TOKYO (AP) — Japan logged a deficit for a second straight year last year as its exports were hurt by a slowdown of demand in China amid a tariff war with the United States (US).
Government data released yesterday showed Japan’s exports fell 5.6 per cent in 2019, to JPY76.9 trillion (USD701.6 billion), while imports fell 5.0 per cent to JPY78.6 trillion (USD710 billion). That left a deficit of JPY1.6 trillion (USD14 billion).
Japan had a trade surplus of JPY6.6 trillion (USD60 billion) with the US last year, as exports fell 1.4 per cent from 2018, and imports fell 4.4 per cent. Shipments of computers, construction and textiles equipment and power generating machines contributed to a 3.7 per cent increase in exports of machinery to the US Vehicle exports, which account for nearly 40 per cent of Japanese exports to the US, declined 5.5 per cent, the data show.
Exports and most imports from around the world also declined amid a global slowdown. Exports to China dropped nearly eight per cent, matching the drop in exports to all of the rest of Asia.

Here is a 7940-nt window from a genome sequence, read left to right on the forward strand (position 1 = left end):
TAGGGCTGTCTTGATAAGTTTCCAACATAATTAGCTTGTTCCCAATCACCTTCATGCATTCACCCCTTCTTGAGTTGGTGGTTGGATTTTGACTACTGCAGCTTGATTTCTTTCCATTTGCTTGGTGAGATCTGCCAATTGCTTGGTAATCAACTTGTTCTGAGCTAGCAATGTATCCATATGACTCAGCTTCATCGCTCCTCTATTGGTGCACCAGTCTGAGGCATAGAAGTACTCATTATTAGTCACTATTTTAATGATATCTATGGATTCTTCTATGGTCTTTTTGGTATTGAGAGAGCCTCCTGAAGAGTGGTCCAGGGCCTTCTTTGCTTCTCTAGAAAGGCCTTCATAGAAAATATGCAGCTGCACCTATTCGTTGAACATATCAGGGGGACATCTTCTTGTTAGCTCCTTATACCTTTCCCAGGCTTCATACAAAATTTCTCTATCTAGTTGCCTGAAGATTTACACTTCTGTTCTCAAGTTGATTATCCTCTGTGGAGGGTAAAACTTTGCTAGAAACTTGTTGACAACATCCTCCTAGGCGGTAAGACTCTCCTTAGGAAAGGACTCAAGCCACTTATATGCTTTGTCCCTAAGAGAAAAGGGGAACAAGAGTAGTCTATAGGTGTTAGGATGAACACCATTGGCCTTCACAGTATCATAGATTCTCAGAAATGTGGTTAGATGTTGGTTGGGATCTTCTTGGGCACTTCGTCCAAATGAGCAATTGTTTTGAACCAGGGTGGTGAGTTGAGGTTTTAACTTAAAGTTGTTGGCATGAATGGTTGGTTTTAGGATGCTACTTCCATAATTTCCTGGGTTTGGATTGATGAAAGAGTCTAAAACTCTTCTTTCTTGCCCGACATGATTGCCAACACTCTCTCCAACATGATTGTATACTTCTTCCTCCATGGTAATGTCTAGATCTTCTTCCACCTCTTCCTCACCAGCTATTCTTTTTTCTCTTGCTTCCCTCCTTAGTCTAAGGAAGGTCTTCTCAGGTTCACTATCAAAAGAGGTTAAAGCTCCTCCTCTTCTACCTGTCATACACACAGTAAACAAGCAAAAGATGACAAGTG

Last December, exports continued to fall, but at a slower pace than the month before, dropping 6.3 per cent, while imports slipped nearly five per cent.
“Looking ahead, we think the recovery in exports will be weaker than many expect. That reflects our view that GDP growth in Japan’s main trading partners will remain subdued this year,” Tom Learmouth of Capital Economics said in a report.
He noted that an increase in Japan’s sales tax, to 10 per cent from eight per cent, as of October 1 last year has also hurt consumer demand and private investment.
Japan’s exports of cars and other vehicles, which constitute nearly a quarter of all its exports, fell four per cent, while exports of electrical machinery dropped 6.6 per cent . Its imports of gas, oil and other fuels fell 12 per cent as prices declined from a year earlier.
US President Donald Trump has thrown out past trade deals, including that with China, that he said added to the US trade deficit and cost the country manufacturing jobs.